Emma Raducanu says she will endeavour to continue working in exactly the same manner as before her shock US Open victory last month as she adjusts to the increased attention and her transformed status as the newest grand slam champion on the women’s tour.
The 18-year-old will make her first appearance since winning the title at Flushing Meadows at the BNP Paribas Open in Indian Wells, California, after being given a wildcard to compete.
“What got me to this point is not thinking anything differently,” she said. “If I just put additional thoughts in my head, then that will just create a problem. I am just going to keep going on about my business and stay the same.”
With her seeding of 17, Raducanu received a first-round bye and she awaits either the world No 71 María Camila Osorio Serrano or Aliaksandra Sasnovich, who is ranked No 100, in the second round. Raducanu faces a potential third-round match with the 11th seed, Simona Halep, should both players win their opening tie.
Indian Wells also marks Raducanu’s first tournament since opting not to continue working with Andrew Richardson, who had temporarily coached her during the US hardcourt season. She is currently being helped by Jeremy Bates, the head of women’s tennis at the LTA, and says she is confident she will handle herself well until she appoints a permanent coach. “I know that even though I’m quite young, I’ve got a lot of experience banked,” she said. “And at the end of the day you’re out there on your own and you have to be your own coach on the court.”
The enormous amount of popularity and attention Raducanu gained in New York has immediately led to appearances at events such as the Met Gala and the No Time To Die James Bond movie premiere, but she says that aside from the odd event, she has been focused on training since her time in New York.
“When I was at home I still didn’t really go out,’ she said. “I didn’t go to a restaurant or anything. I was just at home with my family, I got some really cool invitations. It felt nice to receive the support and everyone’s kind messages and kind words but, yeah, I didn’t really get too caught up in it. I just focused on my tennis and my training.”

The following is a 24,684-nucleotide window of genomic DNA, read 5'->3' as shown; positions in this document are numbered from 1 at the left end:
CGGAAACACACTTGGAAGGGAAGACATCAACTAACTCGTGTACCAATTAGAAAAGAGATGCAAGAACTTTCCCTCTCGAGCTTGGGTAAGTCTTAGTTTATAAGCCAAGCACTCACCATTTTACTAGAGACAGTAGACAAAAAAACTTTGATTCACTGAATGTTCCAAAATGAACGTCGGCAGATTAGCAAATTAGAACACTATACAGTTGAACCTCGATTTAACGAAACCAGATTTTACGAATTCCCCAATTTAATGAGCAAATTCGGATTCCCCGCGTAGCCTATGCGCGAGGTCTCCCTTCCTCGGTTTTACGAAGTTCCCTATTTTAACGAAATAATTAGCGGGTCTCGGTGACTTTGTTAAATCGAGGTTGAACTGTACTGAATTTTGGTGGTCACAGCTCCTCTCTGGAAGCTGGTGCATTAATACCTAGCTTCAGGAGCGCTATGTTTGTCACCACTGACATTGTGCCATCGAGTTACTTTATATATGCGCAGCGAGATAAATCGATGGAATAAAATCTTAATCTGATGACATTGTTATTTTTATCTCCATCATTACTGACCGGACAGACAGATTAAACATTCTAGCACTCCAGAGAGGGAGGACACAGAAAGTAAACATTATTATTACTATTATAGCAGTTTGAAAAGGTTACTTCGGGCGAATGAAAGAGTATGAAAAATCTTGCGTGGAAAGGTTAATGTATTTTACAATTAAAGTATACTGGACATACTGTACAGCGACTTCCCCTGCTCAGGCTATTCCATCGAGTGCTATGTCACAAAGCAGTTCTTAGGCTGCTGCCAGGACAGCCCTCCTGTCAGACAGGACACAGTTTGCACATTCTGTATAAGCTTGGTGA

Despite getting to experience “some great things that I probably never would have got to do before,” Raducanu says that the most special moment of the past three weeks remains the night she shared with her team in New York after winning the title.
“The highlight for me still and always will be the night that I won and afterwards after the match when we went back to the hotel and it was just me and the team, having a really nice meal and chatting and reflecting on the past three weeks,” she said. “For me that’s always going to be the highlight, even though all of the invitations were very cool I think that’s what’s going to stick in my mind.”
American teenager Coco Gauff has urged US Open champion Emma Raducanu to be wary of social media following the Briton's maiden Grand Slam triumph at Flushing Meadows last month.
Raducanu, who became the first qualifier to win a major, has since gained thousands of new followers on social media, setting up an account on Chinese microblogging site Weibo to keep in touch with fans in that country.
Gauff, who shot to fame as a 15-year-old when she reached the fourth round at Wimbledon in 2019, urged the 18-year-old Raducanu to take time away from her phone.
"It is exciting when you get all the retweets, all the follows and all of that, but it can be a bit overwhelming. At least in my experience. That's probably what I wish I would've known, not to focus on social media," the world No. 19 said.
Roger Federer, a 20-times Grand Slam champion, also recently suggested that the next generation of tennis stars like Raducanu needed help to prevent abuse on social media affecting them.
"I put a time limit on my phone because I thought I was spending too much time on it. From 8:30am to 9:30pm I have limited access to apps," Gauff added.